Celebrate Like It’s 1952

Once again, America has chosen a government in the middle of a pandemic.  Of course, in 1952 nobody called it a pandemic.  It was just an American epidemic.  The dead and crippled were accumulating in record numbers outside the U.S., but back then we only seemed to notice the misery beyond our borders when we sent our children to war.  In 1952 we were still struggling with the Korean war, but we did not have a full-blown war anywhere else. Unfortunately, we had polio everywhere.

Although there has been much talk of the flu epidemic that swept the globe from 1918 to 1926, few have noted the similarity between our current medical dilemma and the polio epidemic of 1952. I remember it well. Yes, I am that old. Friends, neighbors and relatives were dying every year for decades leading up to 1952, but in that year, it looked like the virus was angry with America and was intent upon killing or crippling many who had survived the horror of World War II.

The number of children and adults affected each year by polio was small compared to the death and disability currently being exacted by Covid-19, but the impact of the poliovirus reverberated throughout the country year after year. Even after having a president, FDR, for more than 12 years who had been crippled by this scourge, the government had no organized approach to the disease. The failure of the government to address such problems was and is inexplicable and unacceptable.

Polio destroys nerve cells that control muscles in the limbs and in the diaphragm. The diaphragm gets air in and out of your lungs. When the virus attacks the nerve cells to your leg muscles, you stop being able to walk. When the virus attacks the nerve cells controlling your breathing, you stop being able to breathe. If you do not breathe, you die. It is that simple.

Covid-19 also attacks your lungs and your blood vessels. It keeps your lungs from getting oxygen into your blood and interferes with your blood vessels getting blood to your organs. You suffocate or have a stroke or lose a limb and die or get lucky and live. Most old people do not get lucky. Many young people do not get lucky.  So, tell me, Covid ignorer, do you feel lucky?

There was much talk of developing a vaccine to protect against the poliovirus. Although the government had spent billions of dollars to develop radar and the atomic bomb during World War II, no such allocation of men (and women), money and materials was deemed vital after the war in the fight against an epidemic disease. Hospitals were filling up with children living inside monstrous cylinders, called iron lungs, and the government did not see a need for universal health care to help its citizens avoid financial ruin. The atomic bomb got the Manhattan Project. The polio epidemic got the March of Dimes.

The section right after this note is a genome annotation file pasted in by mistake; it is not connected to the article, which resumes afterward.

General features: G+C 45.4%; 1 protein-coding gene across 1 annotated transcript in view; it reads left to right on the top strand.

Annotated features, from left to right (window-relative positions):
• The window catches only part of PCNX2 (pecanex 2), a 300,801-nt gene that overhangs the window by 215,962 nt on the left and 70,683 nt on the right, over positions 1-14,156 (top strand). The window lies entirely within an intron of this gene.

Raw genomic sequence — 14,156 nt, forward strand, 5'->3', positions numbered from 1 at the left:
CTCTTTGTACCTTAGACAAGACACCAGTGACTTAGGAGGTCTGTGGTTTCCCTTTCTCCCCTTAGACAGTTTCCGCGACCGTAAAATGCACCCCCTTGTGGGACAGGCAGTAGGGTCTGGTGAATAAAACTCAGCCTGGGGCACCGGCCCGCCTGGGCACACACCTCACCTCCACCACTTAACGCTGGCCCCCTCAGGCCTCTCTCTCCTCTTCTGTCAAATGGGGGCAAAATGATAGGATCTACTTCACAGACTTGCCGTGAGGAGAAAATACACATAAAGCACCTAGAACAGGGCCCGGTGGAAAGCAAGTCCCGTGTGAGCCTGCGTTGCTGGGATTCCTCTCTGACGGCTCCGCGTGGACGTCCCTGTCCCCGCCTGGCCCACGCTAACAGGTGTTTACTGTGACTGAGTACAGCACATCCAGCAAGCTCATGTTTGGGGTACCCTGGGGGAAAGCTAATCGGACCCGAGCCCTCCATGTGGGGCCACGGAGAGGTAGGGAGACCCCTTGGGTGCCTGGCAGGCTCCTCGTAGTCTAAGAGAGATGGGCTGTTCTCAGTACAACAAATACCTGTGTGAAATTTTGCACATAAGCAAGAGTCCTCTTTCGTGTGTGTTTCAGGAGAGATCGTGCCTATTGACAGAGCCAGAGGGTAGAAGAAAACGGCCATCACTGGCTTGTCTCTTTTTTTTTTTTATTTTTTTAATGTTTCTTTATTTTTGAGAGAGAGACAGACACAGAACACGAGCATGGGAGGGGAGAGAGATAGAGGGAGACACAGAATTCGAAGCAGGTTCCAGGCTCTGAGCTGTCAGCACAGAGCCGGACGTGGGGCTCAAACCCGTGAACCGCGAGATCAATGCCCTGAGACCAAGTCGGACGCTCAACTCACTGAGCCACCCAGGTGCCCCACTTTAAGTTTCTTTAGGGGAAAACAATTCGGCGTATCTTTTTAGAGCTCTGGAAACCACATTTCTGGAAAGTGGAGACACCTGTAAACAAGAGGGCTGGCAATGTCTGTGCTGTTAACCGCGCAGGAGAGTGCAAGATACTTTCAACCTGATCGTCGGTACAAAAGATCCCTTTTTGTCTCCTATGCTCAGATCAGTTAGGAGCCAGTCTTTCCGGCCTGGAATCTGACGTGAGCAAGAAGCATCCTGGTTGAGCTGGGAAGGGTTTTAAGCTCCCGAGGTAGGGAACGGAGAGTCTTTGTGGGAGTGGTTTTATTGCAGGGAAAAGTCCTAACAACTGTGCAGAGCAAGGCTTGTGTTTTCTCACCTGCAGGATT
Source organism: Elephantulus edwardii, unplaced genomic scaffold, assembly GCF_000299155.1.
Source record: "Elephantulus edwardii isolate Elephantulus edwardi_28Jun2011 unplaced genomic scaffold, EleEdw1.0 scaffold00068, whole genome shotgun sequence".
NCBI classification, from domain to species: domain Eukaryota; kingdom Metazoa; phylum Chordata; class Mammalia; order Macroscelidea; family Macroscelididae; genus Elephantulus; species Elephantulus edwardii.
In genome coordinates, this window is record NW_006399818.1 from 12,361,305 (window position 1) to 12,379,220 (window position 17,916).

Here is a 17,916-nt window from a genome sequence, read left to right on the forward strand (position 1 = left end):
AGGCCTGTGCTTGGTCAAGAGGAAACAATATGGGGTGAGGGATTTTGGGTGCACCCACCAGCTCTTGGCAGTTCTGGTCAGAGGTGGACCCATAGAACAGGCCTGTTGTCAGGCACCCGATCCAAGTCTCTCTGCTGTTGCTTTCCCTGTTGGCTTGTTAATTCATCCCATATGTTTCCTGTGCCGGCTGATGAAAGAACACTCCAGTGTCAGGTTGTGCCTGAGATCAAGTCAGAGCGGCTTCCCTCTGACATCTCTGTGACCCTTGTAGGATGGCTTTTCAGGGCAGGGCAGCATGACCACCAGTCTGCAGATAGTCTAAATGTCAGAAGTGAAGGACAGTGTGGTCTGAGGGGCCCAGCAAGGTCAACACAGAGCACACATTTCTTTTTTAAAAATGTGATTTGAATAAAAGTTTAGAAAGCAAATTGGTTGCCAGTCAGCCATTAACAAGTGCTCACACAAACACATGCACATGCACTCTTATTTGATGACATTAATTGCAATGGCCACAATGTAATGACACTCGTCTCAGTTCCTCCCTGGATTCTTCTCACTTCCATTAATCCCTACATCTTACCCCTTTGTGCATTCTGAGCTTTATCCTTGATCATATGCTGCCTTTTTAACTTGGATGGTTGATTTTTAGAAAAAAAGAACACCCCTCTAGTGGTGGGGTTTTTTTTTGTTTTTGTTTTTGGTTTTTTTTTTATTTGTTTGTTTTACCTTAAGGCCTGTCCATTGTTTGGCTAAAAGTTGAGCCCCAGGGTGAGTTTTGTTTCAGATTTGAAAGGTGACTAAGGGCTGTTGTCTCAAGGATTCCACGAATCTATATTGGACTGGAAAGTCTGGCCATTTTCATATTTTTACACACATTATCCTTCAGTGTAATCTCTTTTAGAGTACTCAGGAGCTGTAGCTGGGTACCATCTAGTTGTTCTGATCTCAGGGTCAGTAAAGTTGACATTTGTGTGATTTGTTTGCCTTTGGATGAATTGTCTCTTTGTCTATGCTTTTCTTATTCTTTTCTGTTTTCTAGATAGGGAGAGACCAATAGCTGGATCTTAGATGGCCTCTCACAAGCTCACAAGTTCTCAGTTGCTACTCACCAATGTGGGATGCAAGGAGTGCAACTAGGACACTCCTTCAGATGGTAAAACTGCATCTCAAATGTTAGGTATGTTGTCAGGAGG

In the 1950s, the March of Dimes actually solicited contributions of 10 cents from school children.  I was eager to contribute a dime because my favorite uncle was paraplegic thanks to polio and one of my neighbors had just had leg surgery to transfer a muscle that still worked to a site that was paralyzed by polio. I had no money. When I asked my parents for a dime, they told me, “Charity begins at home.” They did not give me the dime. Since the government was not willing to give a dime to the effort to cure polio, I could hardly fault my parents.

I doubt that anyone needs to be reminded of the failures over the past year of the current government to take meaningful steps to address the pandemic. In 1952, the voters replaced the political party they had looked to for help over the prior 20 years. In 2020, the voters decided to at least replace the political party at the head of the Executive Branch.  I have no doubt that health concerns motivated many of those voters.

It was 10 years after the 1952 polio epidemic that a consistently safe and effective vaccine was developed.  The Salk vaccine was available in 1955, but it faced problems.  Cutter Laboratories produced a defective vaccine that infected thousands of children with the virus. The Sabin vaccine became available in the 1960s and the nightmare was over.

As previously mentioned in this column, work on an HIV vaccine has been ongoing since the 1980s without any promising results. The current Executive Branch has at least come up with a Star Trek inspired name for the programs underway in private industry to develop a Covid-19 vaccine.  Gene Roddenberry would be proud to hear that Warp Speed has re-entered the conversation. Unfortunately, Warp engines were dependent upon a nonexistent material, trilithium crystals, to “warp” space and time. Twenty-first-century science and engineering are constrained by reality.

The reality is that some governments have held the pandemic at bay with 20th-century measures, such as requiring mask-wearing and social distancing, restricting travel, identifying carriers, isolating the infected, curtailing commerce, closing schools, etc. Despite repeated claims to the contrary, there has been no centrally organized effort to contain the spread of this virus in the U.S.

The U.S. has been playing “whack-a-mole” against a deadly agent that is harvesting the vulnerable at an accelerating pace. The cook at my local diner told me last week that the stories about this virus were a lot of hype.  He said he knew many people who got the virus, were sick for a few days and had fully recovered. I told him that I knew many people who got the virus, were sick for a few days and were dead.

The misinformation about Covid-19 did not surprise me in March 2020, but it leaves me speechless to hear this ignorant drivel in November 2020.  How many people must die before the survivors take the threat seriously? 

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